Older Singles Having More Sex — But What's "Single," Anyway?


A new study says “singles” over 45 are happier with their sex lives than married people of the same age. Intriguing — but accurate?

While Tara Parker-Pope’s most recent book For Better argues that married people don’t actually have less sex than single ones, a survey by the AARP found the old stereotype was true — at least for those over 45. Forty-eight percent of “dating singles” reported having sex at least once a week, compared to only 36% of married people. And while 60% of single people were satisfied with sex lives, only 52% of the married could say the same. Somewhat amusingly, the best predictor of sexual satisfaction in the survey was sexual frequency — guess quantity trumps quality.

The study raises some questions, however. Who are the “dating singles” the researchers surveyed (they sound like something you’d put on a sandwich)? Are they casually dating, or are they people in exclusive relationships that simply don’t have the legal status of marriage? This is a shortcoming of so many studies of relationship behavior — many researchers seem not to have caught up with the fact that being unmarried but in a committed relationship isn’t the same as being single and dating around. This blind spot is especially troubling given that more people than ever are choosing cohabitation before or instead of marriage — the relationship categories offered by everything from surveys like this one to forms at the doctor’s office haven’t evolved to account for them.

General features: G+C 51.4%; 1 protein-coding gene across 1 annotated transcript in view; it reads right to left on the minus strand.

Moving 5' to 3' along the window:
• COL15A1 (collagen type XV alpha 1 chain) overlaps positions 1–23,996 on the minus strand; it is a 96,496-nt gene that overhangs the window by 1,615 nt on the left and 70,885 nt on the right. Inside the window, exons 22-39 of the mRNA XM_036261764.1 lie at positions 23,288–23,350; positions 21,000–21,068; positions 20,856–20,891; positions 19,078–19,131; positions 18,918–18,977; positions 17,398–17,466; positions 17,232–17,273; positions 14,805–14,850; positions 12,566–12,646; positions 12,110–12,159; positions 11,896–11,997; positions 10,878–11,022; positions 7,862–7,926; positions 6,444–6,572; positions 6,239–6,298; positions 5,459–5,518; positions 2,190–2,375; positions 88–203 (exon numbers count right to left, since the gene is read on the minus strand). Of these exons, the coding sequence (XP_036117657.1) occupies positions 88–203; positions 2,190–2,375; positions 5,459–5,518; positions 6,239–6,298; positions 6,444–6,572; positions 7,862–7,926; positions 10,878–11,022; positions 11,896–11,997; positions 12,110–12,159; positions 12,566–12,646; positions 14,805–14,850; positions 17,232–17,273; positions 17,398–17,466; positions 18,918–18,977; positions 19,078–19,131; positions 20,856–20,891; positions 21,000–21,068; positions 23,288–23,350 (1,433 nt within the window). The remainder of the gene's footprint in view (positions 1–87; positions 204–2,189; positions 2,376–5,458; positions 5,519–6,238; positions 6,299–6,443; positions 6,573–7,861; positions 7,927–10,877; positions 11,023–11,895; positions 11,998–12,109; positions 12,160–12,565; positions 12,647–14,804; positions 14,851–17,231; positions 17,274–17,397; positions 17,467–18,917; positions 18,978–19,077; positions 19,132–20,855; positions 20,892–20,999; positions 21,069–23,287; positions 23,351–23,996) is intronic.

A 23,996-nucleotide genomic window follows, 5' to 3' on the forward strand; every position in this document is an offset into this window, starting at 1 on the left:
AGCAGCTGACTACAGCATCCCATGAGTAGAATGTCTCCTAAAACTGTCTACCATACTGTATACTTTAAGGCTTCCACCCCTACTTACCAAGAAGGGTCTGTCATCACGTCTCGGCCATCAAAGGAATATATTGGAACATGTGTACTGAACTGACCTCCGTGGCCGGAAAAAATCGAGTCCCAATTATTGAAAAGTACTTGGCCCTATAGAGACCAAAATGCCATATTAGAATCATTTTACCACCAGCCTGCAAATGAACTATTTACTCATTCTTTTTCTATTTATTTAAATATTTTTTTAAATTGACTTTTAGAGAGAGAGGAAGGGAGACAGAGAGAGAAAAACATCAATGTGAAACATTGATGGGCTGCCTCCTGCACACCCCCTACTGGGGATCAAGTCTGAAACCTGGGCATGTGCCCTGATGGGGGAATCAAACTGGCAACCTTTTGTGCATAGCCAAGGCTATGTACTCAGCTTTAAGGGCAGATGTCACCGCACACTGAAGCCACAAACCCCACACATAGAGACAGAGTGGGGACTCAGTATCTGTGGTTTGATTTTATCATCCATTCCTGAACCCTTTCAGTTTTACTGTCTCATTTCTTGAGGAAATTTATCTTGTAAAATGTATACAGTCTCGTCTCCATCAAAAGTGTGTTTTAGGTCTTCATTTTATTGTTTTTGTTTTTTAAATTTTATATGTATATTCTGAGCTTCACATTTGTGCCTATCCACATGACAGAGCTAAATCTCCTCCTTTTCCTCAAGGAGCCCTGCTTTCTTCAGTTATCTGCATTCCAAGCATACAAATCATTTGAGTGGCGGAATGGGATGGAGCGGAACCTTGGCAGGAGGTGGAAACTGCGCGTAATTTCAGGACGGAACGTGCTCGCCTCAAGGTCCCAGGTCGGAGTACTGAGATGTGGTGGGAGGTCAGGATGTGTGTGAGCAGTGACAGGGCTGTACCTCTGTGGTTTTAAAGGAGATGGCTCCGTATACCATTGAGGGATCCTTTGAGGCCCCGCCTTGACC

If “dating singles” included over-45s in relatively new but committed relationships, I could certainly see them having more sex than long-married people — though it’s not always the case, sexual frequency does tend to taper off over time. On the other hand, if these singles are really dating in the sense of non-exclusively seeing different people, then maybe they’re leading bed-hopping Sex and the City lifestyles in their late 40s and beyond. Which would be kind of awesome, except the survey says they are also unlikely to use condoms. Whatever the case, it’s time for sex and relationship research to catch up to the fact that people aren’t necessarily following a straight path from single to married anymore — and that might be fine with them.

U.S. Singles Happier With Sex Than Married [UPI.com]
“For Better”: The Science Of Marital Unhappiness [Salon]
Why The So-Called “Marriage Gap” Is Good For Your Relationship [Psychology Today]

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